No one can control the types of things we are exposed to as children; however, these experiences impact the way we live our lives as adults. People living with the lasting effects of Adverse Childhood Experiences (ACEs) are more likely to perpetrate intimate partner violence (IPV). Turning to alcohol and other drugs to cope with past trauma itself increases the risk of perpetrating IPV. As a result, the association between ACEs and perpetrating IPV might be especially strong among men who drink heavily. This week, The DRAM reviews a study by Kerry A. Lee and colleagues that examined ACEs, alcohol use in adulthood, and their effects on IPV perpetration among Black men in the United States, a historically understudied group.
What was the research question?
How do ACEs and adult drinking, when considered in combination, predict IPV perpetration among Black men?
What did the researchers do?
The researchers analyzed data from Wave 2 of the National Epidemiological Survey of Alcohol and Related Conditions (NESARC). This study included a sample of 1,127 non-Hispanic, Black men who reported being in an intimate relationship with a woman and used alcohol in the past year. The researchers assessed IPV in the past two months (e.g., slapping, weapon-brandishing, injuring severely enough to require medical care). They used ten items to assess ACEs. Questions related to alcohol use were taken from the Alcohol Use Disorder and Associated Disability Interview Schedule DSM-IV (AUDAIS-IV), including the number of standard drinks per day. The researchers conducted bivariate and multivariate analyses to estimate the effects of ACEs and alcohol consumption on IPV.
What did they find?
Nearly three-quarters of participants (72.2%) were exposed to adversities in childhood, with 20.4% reporting four or more ACEs. The most common ACEs were emotional abuse, physical abuse, and physical neglect. Men who experienced these ACEs had higher rates of IPV perpetration compared to men without these experiences; for instance, 10.7% of men who experienced emotional abuse reported perpetrating IPV, compared to 3.9% of men without a history of emotional abuse. Several ACEs were also linked with heavier drinking, which in turn was linked with IPV perpetration. Lastly, ACEs and alcohol use interacted to predict IPV in a surprising way. Among men with no ACEs, heavier drinking predicted higher odds of perpetrating IPV, but among men with ACEs, the relationship between drinking and perpetrating IPV was relatively flat (see Figure).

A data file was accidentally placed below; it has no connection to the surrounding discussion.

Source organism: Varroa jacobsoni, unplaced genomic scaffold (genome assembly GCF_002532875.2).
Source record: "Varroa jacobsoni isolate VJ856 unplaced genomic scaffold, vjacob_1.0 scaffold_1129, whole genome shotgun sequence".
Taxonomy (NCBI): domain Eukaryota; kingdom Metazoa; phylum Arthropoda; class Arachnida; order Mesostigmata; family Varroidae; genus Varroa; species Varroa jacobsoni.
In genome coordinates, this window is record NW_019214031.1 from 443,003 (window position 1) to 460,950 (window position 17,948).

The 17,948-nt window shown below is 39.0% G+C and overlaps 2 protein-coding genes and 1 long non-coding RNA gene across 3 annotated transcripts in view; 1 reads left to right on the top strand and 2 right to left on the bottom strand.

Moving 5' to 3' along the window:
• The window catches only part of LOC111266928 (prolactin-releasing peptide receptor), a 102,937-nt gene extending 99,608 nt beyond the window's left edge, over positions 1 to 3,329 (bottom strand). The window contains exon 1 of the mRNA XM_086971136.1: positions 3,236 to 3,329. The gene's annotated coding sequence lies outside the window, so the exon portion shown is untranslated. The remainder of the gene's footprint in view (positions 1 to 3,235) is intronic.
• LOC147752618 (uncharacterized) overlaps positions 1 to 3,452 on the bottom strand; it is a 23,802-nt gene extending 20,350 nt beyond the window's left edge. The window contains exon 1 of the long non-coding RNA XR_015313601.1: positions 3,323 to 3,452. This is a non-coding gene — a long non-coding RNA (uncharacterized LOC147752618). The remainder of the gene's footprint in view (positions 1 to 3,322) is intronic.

Figure. The relationship among alcohol, ACEs, and IPV perpetration. The x-axis reflects participants’ reported daily drinks as indicated by Wave 2 of NESARC data. Click image to enlarge.
Why do these findings matter?
IPV perpetration by Black men is an understudied topic. This is the first known study to explore the role of ACEs and adult drinking on IPV perpetration among Black men. The findings suggest that alcohol use particularly increases the likelihood of perpetrating IPV among men with no ACEs. The authors speculate that men who did not experience the chronic, toxic stress of ACEs became more susceptible to the disinhibiting effects of alcohol, causing them to be more aggressive when under the influence. In other words, the long-term ”wear and tear” of traumatic experiences on the developing brain and body could paradoxically blunt some of the effects of alcohol in adulthood. With this knowledge in mind, addressing the needs of Black men at high risk of perpetrating IPV should come from community action such as increased social supports and policy change such as anti-violence and community development initiatives to lighten the load of government agencies (e.g., law enforcement, social services). These findings will hopefully urge other researchers to further investigate the role of ACEs and substance use on IPV with a specific focus on Black men.
Every study has limitations. What are the limitations in this study?
Black men of different ethnicities, classes, and cultures might have experiences with regard to ACEs, drinking, and IPV. The samples were too small to allow for subgroup analyses, and the NESARC survey did not include the sorts of items necessary for the researchers to explore culturally specific factors. Lastly, the retrospective nature of the ACEs questions can be prone to bias, and the type of cross-sectional data used does not allow for causality to be determined, especially related to alcohol use and IPV.
For more information:
The National Coalition Against Domestic Violence has resources for people who are affected by intimate partner violence or know of someone who is affected. The National Institute on Alcohol Abuse and Alcoholism also has tips and resources for people struggling with problem drinking. For additional drinking self-help tools, please visit our Addiction Resources page.
— Nakita Sconsoni, MSW
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